October’s spotlight on the ten best new hip-hop releases to hit Bandcamp includes a heartrending recapping of the worst year of an art rap bastion’s life, the sequel to a progressive Los Angeles troupe’s ode to the cult horrorcore sub-genre, and a Houston MC’s deep dive into the realm of hip-hop story-telling. We also spotlight a melodically rich album executive produced by Little Brother’s Phonte Coleman.
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There’s a lot of politics fueling Nihilist Millennial, a collaborative project between New York MC Alaska and South Philly’s Zilla Rocca, who have teamed up as Cargo Cults. Feisty early track “Reign Of The Tech” delves into invasive consumer technology; “All Power To All People” spotlights the use of social media as a tool of protest; and the slinky jazz-flecked “Woke Is The New Mixtape” examines abuse of executive privilege and ends with the cry, “I’m shocked that you’re shocked that Presidents are liars.” Beyond the prickly politics, the album also exudes a lot of fondness towards hip-hop history and culture, with Alaska gleefully dropping references to early ‘90s experimentalists Son of Bazerk and name-checking golden era Philly duo Cash Money and Marvelous amid his vitriol. “Out in front of Nuyorican, chop it up with Beans quick/ Like, yo, I’m a rock it this summer, that blue and cream skit,” he raps over the dramatic strings and ominous piano that fire “My G Is Too Futuristic,” smartly tying together vintage Wu-Tang Clan with the New York City open mic scene of the ‘90s to convey a deep commitment to the art form.
Visions Of Bodies Being Burned
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Visions Of Bodies Being Burned is the sequel to last year’s horrorcore-themed There Existed An Addiction to Blood from the Los Angeles-based clipping. The project’s liner notes boast about providing “an even higher body count, more elaborate kills, and monsters that just won’t stay dead.” It’s an accurate brag: Daveed Diggs recounts innovative gory stories over production by William Hutson and Jonathan Snipes that incorporates movie soundtrack tricks to convey a nervy atmosphere of impending danger. “Swiss-cheesed the brother already half dead/ Brain leaking out a hole in his forehead,” threatens Diggs on “Say The Name,” which samples a line from the Geto Boys’ classic “Mind Playing Tricks On Me” for its hook. Adding to the fright night kicks, “Check The Lock” updates deceased Oakland rapper Seagram’s “Sleepin’ In My Nikes” track, “Pain Everyday” incorporates electronic voice phenomena (EVP) recordings into its hectic sonic fabric, and “Eaten Alive” includes additional guitar from Jeff Parker that causes the track to erupt into a possessed-sounding hip-hop free jazz session.
Dumpster Dive unearths 11 previously unreleased tracks from the dusty vault of the upstate New York-based Doppelgangaz. Presenting cuts that date back to 2014, the collection acts as a potent summation of the wantonly oddball world the duo of EP and Matter ov Fact inhabit—a realm where an embrace of an outsider lifestyle is spiked with references to the gastronomic arts and off-kilter sexual pursuits. The production bounces from tracks that exude a hissing, static-crusted menace—like the gnarly opener “Fire W Fye,” where MoF brags that he’s “navigating the game, there’s a science to it like pouring Guinness”—to carefree moments embellished with synth refrains and guest R&B vocals from Thonio, who appears on a trio of cuts including the buoyant “Come See Me.” Nodding to the Dopp Gang’s resourceful life philosophy, the creepy piano-spiked “Frugalin'” spotlights the duo going all out to dodge paying sales tax and handing over a fistful of quarters to settle a dinner bill, while on the whimsical-sounding “Balderdash” they gleefully commit “Fairway fraud” by donning 22-pocket State Property brand jeans and setting out to “terrorize the canned foods department.”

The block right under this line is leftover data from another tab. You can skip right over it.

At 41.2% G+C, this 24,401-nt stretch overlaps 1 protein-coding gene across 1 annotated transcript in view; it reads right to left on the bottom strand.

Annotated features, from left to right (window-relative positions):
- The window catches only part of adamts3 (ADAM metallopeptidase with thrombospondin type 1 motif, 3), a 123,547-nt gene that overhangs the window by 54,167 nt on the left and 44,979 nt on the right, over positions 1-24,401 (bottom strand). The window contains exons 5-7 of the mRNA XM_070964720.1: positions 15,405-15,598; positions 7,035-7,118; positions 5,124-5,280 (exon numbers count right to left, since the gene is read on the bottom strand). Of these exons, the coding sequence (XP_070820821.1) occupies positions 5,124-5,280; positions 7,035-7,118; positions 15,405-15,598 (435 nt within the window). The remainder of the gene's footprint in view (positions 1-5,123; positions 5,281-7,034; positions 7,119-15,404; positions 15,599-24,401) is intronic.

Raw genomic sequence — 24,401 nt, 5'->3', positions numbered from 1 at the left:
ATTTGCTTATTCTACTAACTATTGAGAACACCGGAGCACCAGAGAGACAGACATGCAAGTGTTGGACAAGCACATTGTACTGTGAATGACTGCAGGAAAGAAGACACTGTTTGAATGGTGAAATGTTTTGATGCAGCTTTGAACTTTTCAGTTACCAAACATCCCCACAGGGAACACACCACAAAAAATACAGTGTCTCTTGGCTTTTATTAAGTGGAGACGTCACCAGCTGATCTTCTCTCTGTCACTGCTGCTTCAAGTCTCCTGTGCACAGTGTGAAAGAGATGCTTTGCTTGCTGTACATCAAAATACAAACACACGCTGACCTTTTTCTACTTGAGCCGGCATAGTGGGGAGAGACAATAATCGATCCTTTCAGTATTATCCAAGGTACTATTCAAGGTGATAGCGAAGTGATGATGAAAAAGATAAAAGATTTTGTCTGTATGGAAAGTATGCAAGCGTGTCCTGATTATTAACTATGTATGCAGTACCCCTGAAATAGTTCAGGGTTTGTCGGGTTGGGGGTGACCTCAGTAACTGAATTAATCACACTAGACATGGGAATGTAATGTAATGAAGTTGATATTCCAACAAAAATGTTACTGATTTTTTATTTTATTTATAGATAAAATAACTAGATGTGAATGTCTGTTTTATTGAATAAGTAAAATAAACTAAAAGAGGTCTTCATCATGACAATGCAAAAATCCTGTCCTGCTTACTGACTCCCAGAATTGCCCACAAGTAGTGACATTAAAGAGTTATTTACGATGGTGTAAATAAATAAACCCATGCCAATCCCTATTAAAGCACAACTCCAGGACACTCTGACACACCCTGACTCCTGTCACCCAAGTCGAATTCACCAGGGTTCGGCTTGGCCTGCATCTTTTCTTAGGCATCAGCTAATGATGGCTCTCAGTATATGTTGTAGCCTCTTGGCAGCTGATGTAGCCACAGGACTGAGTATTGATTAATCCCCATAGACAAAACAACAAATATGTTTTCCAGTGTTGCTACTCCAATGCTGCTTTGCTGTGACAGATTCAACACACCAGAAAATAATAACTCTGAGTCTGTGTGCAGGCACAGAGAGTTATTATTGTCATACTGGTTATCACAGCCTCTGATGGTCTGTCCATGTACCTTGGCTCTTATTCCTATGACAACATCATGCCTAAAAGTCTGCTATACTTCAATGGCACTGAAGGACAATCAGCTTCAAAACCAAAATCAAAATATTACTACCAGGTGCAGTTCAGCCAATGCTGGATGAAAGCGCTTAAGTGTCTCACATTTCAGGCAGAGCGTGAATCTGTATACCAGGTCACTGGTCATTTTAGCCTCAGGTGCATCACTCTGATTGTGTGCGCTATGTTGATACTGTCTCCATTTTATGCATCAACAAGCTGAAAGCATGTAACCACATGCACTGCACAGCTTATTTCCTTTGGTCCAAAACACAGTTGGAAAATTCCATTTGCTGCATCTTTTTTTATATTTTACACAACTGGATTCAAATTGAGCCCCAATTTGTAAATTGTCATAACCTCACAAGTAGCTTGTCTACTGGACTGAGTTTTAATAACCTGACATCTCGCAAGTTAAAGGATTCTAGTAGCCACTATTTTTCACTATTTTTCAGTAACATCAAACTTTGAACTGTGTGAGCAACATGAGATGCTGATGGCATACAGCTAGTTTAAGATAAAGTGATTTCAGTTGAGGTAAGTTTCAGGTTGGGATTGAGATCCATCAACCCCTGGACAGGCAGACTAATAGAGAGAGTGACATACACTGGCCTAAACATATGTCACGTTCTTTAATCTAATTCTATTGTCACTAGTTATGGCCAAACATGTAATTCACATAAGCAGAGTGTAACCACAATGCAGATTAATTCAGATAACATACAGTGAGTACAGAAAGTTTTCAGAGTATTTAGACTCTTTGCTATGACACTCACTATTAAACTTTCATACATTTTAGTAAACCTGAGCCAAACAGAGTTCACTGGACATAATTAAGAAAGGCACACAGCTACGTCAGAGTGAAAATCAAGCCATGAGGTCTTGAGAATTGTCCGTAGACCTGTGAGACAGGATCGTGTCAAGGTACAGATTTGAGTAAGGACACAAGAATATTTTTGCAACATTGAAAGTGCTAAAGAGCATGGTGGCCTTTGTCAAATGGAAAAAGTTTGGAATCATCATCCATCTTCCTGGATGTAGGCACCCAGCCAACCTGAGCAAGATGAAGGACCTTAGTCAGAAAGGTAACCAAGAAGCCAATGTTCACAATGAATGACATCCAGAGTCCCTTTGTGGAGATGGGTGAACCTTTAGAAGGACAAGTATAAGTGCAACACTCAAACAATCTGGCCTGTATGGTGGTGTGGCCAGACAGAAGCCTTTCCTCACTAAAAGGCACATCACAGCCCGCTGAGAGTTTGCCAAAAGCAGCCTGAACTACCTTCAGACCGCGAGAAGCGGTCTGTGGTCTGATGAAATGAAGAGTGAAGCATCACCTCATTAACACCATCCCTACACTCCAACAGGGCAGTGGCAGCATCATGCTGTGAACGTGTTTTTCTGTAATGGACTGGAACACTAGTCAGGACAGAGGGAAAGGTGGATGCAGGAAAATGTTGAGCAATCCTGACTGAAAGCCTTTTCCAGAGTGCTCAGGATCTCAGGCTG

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Exotica is Houston gem Fat Tony‘s salute to hip-hop’s story-telling heritage. Inspired by albums including The Great Adventures Of Slick Rick, the project opens with “What Wake You Up,” where Tony and the album’s sole guest, Bun B, sketch vignettes that muse on the motivation for various characters to make it through the average day. Produced by GLDNEYE, the project’s narratives play out over vibrant backdrops that fuse snapping drum lines with melodic flourishes: On “Gambling Man,” the MC relays the tale of a trickster named Johnny over hazy synths; “Feeling Groovy” recounts a lustful pursuit set to sultry dabs of bass; and the salubrious “Back In The Saddle” rolls out svelte accounts of a series of souls sticking to their goals and overcoming setbacks. To catch Tony’s story-telling chops in full flow, seek out “Jeremy Bixby,” where the MC traces the rise and fall of a local politician over nostalgic ‘80s-sounding synths.
The 12-track Ve·Loc·i·Ty brings together the talents of poetical Brooklyn spitter maassai and New Jersey-based beatmaker JWords. The production across the album is a marvel of gently disorienting beat science, with swaying layers of hovering synths often panning subtly from left to right to create an intoxicatingly woozy effect. As the project progresses, there’s a marked increase in momentum. Where opening song “antisocial” is like a hushed rap lullaby cushioned by cozy bass tones, the climatic run of “big luv,” “toxic behavior,” and “heavy on my crown” nod to Detroit techno, electro and drum & bass influences respectively, complete with the fleet-tongued maassai deftly adapting her flow to match the ramped up tempos. Throughout the album, maassai strives to promote a message of self-belief—a sentiment summed up by her words on the aqueous “breathe thru it” where she raps, “Be who I wanna be/ I am an entity/ And I don’t even need external validation as long as I’m feeling me.”